Border Crossings: (Re)presenting Gender in Surrealist Film
MetadataShow full item record
This thesis is in two parts: a theoretical section (60%), which provides an analysis of gender identity in Surrealist film through consideration of a range of Surrealist films; and a practical section (40%), consisting of a body of original creative work (collage, film and assemblage), which builds on and is in dialogue with the theoretical insights of the research. Transformation is seen as central to a mapping and remapping of the spaces, (supposed) limits and frontiers of Surrealist notions of gender identity. In particular this thesis examines how Surrealist film makers engage with representations of men and women: problematising any single or unitary (fixed) reading but rather blurring boundaries between masculine / feminine (as process / flux) in order to deconstruct them, with the ultimate aim of criticising a society that encourages the positioning of men and women according to (binarised) patriarchal discourses. I examine the implications of these 'gender crossings' for the spectator by developing the concept of 'bisexual switching' – which posits a mobile spectator who actively negotiates the various (gender) positions / identities in a kind of dialogue with the text and film maker. Practice, is understood here as a dynamic, integral part of the production of meaning, providing new ways of reflecting upon texts and the processes (such as spectatorship) by which we engage with them. It is argued that this approach is in keeping with the notion of Surrealism as a form of research conducted by artist-researchers, wherein the artworks created are not to be viewed in aesthetic terms but rather as research tools or documents of the research. Following the discussion of the case study films I engage with my own practice in relation to the former, as a series of interlocking dialogues, confirming and challenging the findings of the written thesis (and practice), offering new perspectives on gender identity in Surrealist film.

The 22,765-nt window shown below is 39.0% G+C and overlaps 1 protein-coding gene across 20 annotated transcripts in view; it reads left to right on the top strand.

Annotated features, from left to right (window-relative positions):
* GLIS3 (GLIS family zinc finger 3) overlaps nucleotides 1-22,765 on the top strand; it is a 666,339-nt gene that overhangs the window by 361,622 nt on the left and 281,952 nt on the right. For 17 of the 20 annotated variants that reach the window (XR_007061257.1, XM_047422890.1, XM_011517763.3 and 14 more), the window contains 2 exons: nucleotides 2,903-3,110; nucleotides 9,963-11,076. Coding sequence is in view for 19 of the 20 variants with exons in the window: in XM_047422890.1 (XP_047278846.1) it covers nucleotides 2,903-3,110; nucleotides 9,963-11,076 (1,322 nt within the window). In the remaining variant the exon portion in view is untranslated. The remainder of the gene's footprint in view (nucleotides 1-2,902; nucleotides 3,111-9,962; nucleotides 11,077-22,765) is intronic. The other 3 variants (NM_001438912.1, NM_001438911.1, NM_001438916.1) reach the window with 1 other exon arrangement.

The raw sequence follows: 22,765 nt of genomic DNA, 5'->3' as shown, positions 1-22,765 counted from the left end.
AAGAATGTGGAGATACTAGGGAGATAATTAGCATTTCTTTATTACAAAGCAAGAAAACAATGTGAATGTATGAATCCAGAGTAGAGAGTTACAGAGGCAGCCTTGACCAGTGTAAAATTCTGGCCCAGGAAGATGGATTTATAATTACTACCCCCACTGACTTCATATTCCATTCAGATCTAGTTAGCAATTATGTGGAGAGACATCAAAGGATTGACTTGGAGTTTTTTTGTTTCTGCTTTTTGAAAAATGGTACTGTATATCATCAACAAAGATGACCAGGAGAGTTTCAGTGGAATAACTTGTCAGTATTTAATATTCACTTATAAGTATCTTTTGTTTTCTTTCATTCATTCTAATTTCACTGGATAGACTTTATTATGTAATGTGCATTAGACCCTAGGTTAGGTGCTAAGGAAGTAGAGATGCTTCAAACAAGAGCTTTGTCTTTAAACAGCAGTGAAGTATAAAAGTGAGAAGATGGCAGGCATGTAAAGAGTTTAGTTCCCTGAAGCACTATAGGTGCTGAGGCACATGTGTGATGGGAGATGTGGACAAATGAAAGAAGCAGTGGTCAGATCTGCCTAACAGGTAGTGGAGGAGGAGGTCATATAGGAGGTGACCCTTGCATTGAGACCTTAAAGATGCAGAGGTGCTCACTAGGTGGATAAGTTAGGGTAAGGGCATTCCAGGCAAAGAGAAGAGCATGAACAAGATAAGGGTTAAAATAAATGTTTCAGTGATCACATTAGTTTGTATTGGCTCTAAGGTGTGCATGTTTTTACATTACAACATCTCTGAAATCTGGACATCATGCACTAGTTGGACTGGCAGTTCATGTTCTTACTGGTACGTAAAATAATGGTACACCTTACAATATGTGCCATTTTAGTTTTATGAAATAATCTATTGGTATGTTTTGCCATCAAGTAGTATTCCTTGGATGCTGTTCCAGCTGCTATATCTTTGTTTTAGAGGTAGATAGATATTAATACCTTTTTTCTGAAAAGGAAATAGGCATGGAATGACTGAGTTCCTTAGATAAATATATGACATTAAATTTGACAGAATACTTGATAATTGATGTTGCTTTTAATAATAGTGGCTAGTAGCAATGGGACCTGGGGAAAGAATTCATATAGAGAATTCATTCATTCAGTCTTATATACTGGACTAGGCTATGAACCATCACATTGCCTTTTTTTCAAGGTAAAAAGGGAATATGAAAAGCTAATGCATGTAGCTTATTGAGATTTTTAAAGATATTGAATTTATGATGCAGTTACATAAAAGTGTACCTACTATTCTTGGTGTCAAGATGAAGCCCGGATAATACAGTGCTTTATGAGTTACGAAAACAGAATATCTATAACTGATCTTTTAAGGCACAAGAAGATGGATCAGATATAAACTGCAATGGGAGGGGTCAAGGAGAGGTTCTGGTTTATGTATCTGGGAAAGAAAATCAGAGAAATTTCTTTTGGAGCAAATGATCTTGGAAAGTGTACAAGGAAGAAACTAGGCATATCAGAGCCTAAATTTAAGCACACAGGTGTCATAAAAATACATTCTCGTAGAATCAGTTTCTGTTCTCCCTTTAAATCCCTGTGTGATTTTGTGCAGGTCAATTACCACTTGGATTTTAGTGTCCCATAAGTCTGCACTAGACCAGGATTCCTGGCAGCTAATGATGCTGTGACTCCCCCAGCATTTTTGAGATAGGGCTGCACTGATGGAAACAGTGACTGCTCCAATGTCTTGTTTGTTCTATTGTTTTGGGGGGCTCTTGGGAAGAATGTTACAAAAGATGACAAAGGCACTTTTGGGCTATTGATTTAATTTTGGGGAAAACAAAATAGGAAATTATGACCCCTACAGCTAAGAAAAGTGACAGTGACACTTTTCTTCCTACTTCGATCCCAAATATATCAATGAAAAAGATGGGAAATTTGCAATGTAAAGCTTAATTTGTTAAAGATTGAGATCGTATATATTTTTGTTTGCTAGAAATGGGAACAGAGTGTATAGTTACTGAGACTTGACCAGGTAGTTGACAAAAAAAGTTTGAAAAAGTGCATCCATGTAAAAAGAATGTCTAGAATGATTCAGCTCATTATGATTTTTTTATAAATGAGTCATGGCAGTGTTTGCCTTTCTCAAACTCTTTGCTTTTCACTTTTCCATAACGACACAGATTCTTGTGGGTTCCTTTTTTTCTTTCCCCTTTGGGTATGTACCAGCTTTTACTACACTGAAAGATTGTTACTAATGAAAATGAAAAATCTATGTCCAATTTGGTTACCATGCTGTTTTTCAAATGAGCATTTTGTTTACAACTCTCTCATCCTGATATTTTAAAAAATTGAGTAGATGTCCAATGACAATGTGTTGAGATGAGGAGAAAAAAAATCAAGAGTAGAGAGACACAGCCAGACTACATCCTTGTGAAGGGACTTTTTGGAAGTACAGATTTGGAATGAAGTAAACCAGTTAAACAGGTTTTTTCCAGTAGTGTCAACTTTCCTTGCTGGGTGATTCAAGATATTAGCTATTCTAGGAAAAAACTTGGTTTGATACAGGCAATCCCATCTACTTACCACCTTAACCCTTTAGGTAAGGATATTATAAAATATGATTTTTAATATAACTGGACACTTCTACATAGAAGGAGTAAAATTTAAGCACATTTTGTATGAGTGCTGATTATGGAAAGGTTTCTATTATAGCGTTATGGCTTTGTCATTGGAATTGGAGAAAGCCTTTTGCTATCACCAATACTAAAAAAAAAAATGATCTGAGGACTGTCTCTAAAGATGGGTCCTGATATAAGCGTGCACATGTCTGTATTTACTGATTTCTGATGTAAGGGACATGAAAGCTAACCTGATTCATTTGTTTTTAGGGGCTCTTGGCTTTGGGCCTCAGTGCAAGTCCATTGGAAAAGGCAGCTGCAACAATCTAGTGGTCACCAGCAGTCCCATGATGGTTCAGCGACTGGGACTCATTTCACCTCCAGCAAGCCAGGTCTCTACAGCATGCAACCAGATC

AuthorsThomas, Martin Darren
- Theses